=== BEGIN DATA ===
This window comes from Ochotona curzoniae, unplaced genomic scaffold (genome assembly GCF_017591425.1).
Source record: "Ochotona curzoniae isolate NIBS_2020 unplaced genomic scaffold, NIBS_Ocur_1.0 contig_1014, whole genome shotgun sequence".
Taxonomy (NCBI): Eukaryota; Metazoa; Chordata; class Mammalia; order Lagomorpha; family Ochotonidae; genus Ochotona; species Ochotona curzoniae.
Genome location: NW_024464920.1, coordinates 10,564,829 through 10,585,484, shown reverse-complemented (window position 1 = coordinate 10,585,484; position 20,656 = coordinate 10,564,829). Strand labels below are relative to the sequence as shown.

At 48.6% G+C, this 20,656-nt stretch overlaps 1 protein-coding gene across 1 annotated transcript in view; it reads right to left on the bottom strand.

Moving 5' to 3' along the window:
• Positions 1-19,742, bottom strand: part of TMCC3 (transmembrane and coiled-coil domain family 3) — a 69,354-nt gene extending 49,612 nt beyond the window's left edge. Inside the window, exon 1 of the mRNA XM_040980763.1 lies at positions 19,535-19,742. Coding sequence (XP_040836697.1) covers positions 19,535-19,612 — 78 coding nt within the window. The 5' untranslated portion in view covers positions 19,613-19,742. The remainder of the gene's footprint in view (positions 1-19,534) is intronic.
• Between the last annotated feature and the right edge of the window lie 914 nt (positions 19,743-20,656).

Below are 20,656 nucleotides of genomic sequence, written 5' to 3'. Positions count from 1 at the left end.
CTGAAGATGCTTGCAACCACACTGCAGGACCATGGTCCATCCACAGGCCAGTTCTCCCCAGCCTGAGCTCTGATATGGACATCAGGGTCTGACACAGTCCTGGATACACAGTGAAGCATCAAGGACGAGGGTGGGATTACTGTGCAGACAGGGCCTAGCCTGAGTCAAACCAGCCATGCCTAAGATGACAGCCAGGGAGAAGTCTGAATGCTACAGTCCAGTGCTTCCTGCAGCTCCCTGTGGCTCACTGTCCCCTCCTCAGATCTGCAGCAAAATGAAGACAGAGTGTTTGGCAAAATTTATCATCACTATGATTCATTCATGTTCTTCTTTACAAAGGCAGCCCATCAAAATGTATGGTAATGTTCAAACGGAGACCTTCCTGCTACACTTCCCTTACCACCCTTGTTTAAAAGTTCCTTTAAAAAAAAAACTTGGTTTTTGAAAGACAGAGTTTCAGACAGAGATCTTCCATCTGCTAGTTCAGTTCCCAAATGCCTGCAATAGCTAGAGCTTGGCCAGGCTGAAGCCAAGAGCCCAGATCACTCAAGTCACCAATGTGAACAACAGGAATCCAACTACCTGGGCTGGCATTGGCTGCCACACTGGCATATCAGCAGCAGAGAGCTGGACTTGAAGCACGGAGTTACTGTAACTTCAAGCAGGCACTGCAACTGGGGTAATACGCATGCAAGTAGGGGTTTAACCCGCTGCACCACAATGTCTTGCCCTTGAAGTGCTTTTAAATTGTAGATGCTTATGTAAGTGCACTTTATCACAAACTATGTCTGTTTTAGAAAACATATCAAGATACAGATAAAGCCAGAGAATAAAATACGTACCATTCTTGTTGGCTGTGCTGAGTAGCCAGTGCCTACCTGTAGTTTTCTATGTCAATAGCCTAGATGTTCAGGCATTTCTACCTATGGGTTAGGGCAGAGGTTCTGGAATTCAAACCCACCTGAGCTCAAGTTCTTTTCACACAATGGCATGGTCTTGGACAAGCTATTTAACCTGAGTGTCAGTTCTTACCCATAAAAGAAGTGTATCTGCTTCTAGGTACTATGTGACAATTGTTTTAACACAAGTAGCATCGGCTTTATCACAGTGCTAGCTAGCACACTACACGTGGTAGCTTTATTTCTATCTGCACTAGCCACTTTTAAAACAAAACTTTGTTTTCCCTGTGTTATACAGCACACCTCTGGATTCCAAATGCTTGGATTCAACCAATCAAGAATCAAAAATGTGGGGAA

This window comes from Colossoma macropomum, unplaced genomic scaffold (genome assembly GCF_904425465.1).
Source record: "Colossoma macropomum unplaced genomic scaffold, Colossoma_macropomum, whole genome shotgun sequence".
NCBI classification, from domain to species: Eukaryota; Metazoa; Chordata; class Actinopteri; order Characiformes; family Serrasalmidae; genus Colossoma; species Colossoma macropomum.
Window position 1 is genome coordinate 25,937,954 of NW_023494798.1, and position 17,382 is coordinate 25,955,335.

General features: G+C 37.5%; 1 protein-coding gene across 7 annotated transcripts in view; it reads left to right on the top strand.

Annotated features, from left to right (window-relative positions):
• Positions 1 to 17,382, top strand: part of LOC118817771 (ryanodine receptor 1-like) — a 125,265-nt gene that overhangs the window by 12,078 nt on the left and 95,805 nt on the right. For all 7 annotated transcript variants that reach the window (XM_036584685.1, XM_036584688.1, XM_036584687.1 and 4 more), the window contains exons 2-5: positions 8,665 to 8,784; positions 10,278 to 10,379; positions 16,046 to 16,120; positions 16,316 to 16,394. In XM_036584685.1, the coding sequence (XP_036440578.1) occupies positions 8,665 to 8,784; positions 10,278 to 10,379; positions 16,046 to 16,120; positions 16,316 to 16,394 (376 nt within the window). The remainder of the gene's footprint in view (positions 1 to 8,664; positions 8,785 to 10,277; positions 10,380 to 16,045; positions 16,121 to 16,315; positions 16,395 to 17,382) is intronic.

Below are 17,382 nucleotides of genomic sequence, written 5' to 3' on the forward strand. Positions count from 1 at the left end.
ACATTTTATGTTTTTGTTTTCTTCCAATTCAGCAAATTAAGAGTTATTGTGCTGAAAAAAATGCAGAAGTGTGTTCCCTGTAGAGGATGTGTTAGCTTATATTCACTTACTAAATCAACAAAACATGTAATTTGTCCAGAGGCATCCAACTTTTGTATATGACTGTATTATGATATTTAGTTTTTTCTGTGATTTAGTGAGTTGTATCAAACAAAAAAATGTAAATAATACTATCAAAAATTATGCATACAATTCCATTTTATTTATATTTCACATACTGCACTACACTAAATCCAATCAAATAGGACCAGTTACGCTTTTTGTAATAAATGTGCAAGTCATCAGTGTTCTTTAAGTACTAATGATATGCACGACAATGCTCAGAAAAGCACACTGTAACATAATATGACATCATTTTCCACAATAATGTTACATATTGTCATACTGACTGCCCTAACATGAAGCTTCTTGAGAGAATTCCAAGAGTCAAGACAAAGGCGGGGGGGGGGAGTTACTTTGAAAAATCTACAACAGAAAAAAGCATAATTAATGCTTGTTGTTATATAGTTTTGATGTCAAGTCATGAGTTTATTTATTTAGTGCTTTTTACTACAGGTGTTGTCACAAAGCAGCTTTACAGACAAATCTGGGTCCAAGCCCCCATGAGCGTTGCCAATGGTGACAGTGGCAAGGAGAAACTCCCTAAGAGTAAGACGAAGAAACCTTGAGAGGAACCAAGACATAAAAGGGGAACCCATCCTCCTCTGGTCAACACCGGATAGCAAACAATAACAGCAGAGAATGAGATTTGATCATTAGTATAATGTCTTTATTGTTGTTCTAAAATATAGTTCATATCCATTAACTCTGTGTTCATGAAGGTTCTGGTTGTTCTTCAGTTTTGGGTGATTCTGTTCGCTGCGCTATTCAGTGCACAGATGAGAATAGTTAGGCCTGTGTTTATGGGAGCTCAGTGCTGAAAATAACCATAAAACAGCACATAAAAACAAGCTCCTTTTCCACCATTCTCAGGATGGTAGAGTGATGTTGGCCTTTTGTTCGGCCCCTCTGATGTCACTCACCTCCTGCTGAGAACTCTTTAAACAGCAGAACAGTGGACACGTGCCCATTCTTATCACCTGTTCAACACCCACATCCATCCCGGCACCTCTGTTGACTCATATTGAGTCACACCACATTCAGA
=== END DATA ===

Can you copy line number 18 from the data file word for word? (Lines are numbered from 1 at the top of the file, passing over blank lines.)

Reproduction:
Below are 17,382 nucleotides of genomic sequence, written 5' to 3' on the forward strand. Positions count from 1 at the left end.